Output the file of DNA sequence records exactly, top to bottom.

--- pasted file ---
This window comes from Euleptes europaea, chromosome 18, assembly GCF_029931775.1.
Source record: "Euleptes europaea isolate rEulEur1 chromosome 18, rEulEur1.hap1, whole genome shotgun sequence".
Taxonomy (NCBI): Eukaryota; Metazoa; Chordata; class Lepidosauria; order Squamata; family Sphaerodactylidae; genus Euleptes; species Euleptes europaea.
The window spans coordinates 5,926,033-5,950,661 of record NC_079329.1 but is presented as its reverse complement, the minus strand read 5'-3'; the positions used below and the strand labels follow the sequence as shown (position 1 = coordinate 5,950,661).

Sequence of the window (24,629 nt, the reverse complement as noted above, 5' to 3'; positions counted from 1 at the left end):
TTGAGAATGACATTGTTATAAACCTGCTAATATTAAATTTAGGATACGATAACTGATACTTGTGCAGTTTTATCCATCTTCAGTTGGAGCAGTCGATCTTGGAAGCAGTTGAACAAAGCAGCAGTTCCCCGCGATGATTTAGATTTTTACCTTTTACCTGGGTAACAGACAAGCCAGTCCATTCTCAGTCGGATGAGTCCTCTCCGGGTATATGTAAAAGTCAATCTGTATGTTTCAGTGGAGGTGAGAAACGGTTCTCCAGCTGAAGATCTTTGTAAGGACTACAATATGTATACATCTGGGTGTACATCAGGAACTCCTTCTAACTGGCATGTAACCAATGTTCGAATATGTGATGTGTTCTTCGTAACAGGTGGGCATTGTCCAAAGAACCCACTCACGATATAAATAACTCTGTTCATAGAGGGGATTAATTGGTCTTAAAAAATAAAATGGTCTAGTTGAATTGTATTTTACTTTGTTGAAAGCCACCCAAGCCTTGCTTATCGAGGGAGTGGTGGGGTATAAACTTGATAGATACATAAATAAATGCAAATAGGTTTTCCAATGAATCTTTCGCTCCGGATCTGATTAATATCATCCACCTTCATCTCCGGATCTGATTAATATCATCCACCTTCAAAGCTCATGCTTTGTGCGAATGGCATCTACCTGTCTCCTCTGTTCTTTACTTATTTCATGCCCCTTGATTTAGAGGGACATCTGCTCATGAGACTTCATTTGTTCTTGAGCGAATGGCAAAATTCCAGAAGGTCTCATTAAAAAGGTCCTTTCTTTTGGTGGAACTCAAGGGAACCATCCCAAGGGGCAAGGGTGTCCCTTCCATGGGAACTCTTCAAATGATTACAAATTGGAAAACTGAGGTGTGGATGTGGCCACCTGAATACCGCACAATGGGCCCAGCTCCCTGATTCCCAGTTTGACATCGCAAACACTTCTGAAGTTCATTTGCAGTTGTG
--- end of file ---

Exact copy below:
This window comes from Euleptes europaea, chromosome 18, assembly GCF_029931775.1.
Source record: "Euleptes europaea isolate rEulEur1 chromosome 18, rEulEur1.hap1, whole genome shotgun sequence".
Taxonomy (NCBI): Eukaryota; Metazoa; Chordata; class Lepidosauria; order Squamata; family Sphaerodactylidae; genus Euleptes; species Euleptes europaea.
The window spans coordinates 5,926,033-5,950,661 of record NC_079329.1 but is presented as its reverse complement, the minus strand read 5'-3'; the positions used below and the strand labels follow the sequence as shown (position 1 = coordinate 5,950,661).

Sequence of the window (24,629 nt, the reverse complement as noted above, 5' to 3'; positions counted from 1 at the left end):
TTGAGAATGACATTGTTATAAACCTGCTAATATTAAATTTAGGATACGATAACTGATACTTGTGCAGTTTTATCCATCTTCAGTTGGAGCAGTCGATCTTGGAAGCAGTTGAACAAAGCAGCAGTTCCCCGCGATGATTTAGATTTTTACCTTTTACCTGGGTAACAGACAAGCCAGTCCATTCTCAGTCGGATGAGTCCTCTCCGGGTATATGTAAAAGTCAATCTGTATGTTTCAGTGGAGGTGAGAAACGGTTCTCCAGCTGAAGATCTTTGTAAGGACTACAATATGTATACATCTGGGTGTACATCAGGAACTCCTTCTAACTGGCATGTAACCAATGTTCGAATATGTGATGTGTTCTTCGTAACAGGTGGGCATTGTCCAAAGAACCCACTCACGATATAAATAACTCTGTTCATAGAGGGGATTAATTGGTCTTAAAAAATAAAATGGTCTAGTTGAATTGTATTTTACTTTGTTGAAAGCCACCCAAGCCTTGCTTATCGAGGGAGTGGTGGGGTATAAACTTGATAGATACATAAATAAATGCAAATAGGTTTTCCAATGAATCTTTCGCTCCGGATCTGATTAATATCATCCACCTTCATCTCCGGATCTGATTAATATCATCCACCTTCAAAGCTCATGCTTTGTGCGAATGGCATCTACCTGTCTCCTCTGTTCTTTACTTATTTCATGCCCCTTGATTTAGAGGGACATCTGCTCATGAGACTTCATTTGTTCTTGAGCGAATGGCAAAATTCCAGAAGGTCTCATTAAAAAGGTCCTTTCTTTTGGTGGAACTCAAGGGAACCATCCCAAGGGGCAAGGGTGTCCCTTCCATGGGAACTCTTCAAATGATTACAAATTGGAAAACTGAGGTGTGGATGTGGCCACCTGAATACCGCACAATGGGCCCAGCTCCCTGATTCCCAGTTTGACATCGCAAACACTTCTGAAGTTCATTTGCAGTTGTG